Messner, furious over the unnecessary deaths, especially Carruthers', protests and is ordered by Locke to leave the hospital and go home to Washington, D.C, as he is no longer on the case. Realizing that the FBI will never admit what they did, he walks into the emergency room, locks the door and pulls the plug on both men. He then lays his gun and badge on the floor while Locke and his men desperately try to break in, apparently resigning as an FBI agent.


Wayne Newton cameos as himself along with Joe Carnahan, the film's writer-director, who cameos as an armed robber at the beginning of the film.


Title Sequence[edit]

During the making on the film Joe Carnahan's on set photographer captured thousands of stills. These stills (over 3000) were given to the London based studio VooDooDog who found sequential photographs that could be animated into title sequences. The images were then manipulated using After Effects giving control of camera movement and depth of field. The sequence takes inspirations from "Butch Cassidy and the Sundance Kid" and other 1970's movies. To give the rostrum type hand made feel, ink textures were filmed using a Canon D5 stills camera.

Originally two sequences were produced, an opening sequence and end sequence. However, only the end sequence was used.

"Yes, Joe liked the opening credits we did but after their edit they felt it slowed the momentum of the introduction. That seems to be a big concern for filmmakers now – they’re aware of the short attention span of audiences and don’t want to delay the story. As a designer, I am not sure I would agree, of course. I think that if credit sequences are good and entertaining, they can hold an audience’s attention."[1]


The movie itself contains 18 songs,[2] leaving only 1 out of the official soundtrack which was "Spottieottiedopaliscious" by Outkast. The score music was composed by Clint Mansell who has also scored such movies as The Fountain and Requiem for a Dream.

Track listing[edit]

No. Title Artist Length
1. "First Warning" The Prodigy 4:21
2. "Big White Cloud" John Cale (U.S. release only) 4:05
3. "Ace of Spades" Motörhead 2:48
4. "Down on the Street" The Stooges 3:45
5. "Play Your Cards Right" Common feat. Bilal 3:09
6. "Trespassing" Skull Snaps 4:00
7. "Segura o Sambura" Nilton Castro 2:55
8. "Touch Me Again" Bernard "Pretty" Purdie 4:23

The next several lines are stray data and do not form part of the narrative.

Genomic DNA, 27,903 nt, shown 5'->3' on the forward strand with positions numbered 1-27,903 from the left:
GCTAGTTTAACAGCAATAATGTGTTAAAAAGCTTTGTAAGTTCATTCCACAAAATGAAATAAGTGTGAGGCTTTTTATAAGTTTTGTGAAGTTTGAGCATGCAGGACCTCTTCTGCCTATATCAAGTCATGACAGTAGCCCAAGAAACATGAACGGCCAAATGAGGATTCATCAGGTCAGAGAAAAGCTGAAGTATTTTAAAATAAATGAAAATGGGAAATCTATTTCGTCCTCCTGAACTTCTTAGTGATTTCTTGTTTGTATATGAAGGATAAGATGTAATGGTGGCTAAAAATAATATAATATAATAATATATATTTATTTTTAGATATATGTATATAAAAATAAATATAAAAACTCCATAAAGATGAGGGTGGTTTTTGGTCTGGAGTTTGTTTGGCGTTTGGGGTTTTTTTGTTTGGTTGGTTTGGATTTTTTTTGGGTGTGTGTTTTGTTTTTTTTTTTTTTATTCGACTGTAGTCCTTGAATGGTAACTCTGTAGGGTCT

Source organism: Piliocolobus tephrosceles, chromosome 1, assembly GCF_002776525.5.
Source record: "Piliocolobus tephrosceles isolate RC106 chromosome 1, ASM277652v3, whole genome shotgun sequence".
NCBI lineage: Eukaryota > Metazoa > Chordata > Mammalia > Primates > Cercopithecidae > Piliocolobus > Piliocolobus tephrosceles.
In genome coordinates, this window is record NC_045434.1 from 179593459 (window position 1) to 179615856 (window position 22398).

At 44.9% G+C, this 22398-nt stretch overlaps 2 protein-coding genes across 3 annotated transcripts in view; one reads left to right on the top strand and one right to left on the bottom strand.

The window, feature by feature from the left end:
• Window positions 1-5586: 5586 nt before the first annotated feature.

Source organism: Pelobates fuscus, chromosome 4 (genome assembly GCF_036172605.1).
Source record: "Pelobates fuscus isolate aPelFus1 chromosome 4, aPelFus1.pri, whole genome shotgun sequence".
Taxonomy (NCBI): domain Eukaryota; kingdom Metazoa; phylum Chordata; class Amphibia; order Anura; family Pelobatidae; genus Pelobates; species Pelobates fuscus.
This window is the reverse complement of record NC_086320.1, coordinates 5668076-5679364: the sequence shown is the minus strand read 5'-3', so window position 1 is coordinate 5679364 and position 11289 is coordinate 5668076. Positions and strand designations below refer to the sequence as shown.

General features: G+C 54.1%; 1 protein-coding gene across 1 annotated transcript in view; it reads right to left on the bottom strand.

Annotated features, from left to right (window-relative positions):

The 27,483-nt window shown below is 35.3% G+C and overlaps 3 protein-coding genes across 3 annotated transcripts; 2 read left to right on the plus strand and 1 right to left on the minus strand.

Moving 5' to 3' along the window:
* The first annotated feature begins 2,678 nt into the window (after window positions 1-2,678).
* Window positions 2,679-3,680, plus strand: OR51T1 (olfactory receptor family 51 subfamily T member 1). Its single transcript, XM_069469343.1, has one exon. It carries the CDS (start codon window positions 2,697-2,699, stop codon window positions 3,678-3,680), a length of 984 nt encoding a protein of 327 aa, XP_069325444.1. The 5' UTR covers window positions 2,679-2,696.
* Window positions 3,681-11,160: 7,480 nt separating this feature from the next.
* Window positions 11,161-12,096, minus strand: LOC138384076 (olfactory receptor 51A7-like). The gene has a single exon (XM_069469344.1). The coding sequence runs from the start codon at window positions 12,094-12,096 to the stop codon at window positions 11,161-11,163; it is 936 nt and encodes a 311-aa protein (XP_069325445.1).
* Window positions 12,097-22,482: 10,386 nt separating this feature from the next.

9. "Under the Street Lamp" Joe Bataan 2:52
10. "I Gotcha' Back" GZA 5:00
11. "I Love You" The Bees 4:33
12. "Morte di un Soldato" Ennio Morricone 3:12
13. "Save Yourself" The Make-Up 3:22
14. "Like Light to the Flies" Trivium 5:43
15. "FBI" Clint Mansell 3:00
16. "Shell Shock" Clint Mansell 3:09
17. "Dead Reckoning" Clint Mansell 3:16

Release and reception[edit]

Box office[edit]

According to Box Office Mojo, the movie grossed $14,638,755 on its opening weekend (2,218 theaters, averaging $6,599 per theater). The movie grossed a total of $35,662,731 in the North American market and $18,878,474 outside the U.S, making a total worldwide gross of $54,541,205.

Critical reception[edit]

Smokin' Aces received mixed to negative reviews; although it was praised for its cast and soundtrack, the film has an approval rating of 29% on Rotten Tomatoes, based on 155 reviews, with an average score of 4.4/10. The site's critical consensus reads, "A violent mess of a movie, Smokin' Aces has some of Quentin Tarantino's style but not much of his wit or humor". On Metacritic, the film has a score of 45 out of 100, based on 32 critics, indicating "mixed or average reviews". A.O. Scott of The New York Times gave a negative review of the film, stating that it is "a movie that may not only be dumb in itself, but also the cause of dumbness in others.... 'Smokin’ Aces,' breathless to be more — meaner, bloodier, funnier, cooler — manages to be quite a bit less." Peter Travers of Rolling Stone magazine, however, gave the film three out of four stars; although he noted that the film has "too many characters and too many plot strands" as well as an abrupt ending, he stated that "Joe Carnahan's Smokin' Aces is shamelessly and unapologetically a guy movie.... The result is hardly original, or groundbreaking, or even necessary, but it sure as hell gets the job done."

During a rare talk session for Princeton University's series of film screenings in October 2016, director Terrence Malick praised the film, stating that it was "very well directed" and impressive in how it was able to balance numerous plotlines.

DVD sales[edit]

Smokin' Aces was released on DVD on April 17, 2007 and sold 1,853,397 DVD units which produced a revenue of $35,714,831, or more than double the movie's budget.[3]

Prequel [edit]

On July 17, 2007, director Joe Carnahan announced that production had been approved by Universal Pictures for a second Smokin' Aces film, which he would not direct. The film is a prequel to the original and was released straight to DVD on January 19, 2010.[4][5]


  1. ^ Donnellon, Paul (1 May 2012). "Smokin' Aces (2006)" (Interview). Interview with Ian Albinson. London. Retrieved July 19, 2012. 
  2. ^ "Smokin' Aces [2007]". what-song. Retrieved 2010-07-10. 
  3. ^ "Smokin' Aces - DVD Sales". The Numbers. Retrieved 2010-07-10. 
  4. ^ "Joe Carnahan says Smokin' Aces 2 Will be a Prequel". 2007-07-20. Retrieved 2011-03-05. 
  5. ^ Neoganda (2007-01-09). "Smokin' Joe Carnahan". Retrieved 2011-03-05. 

External links[edit]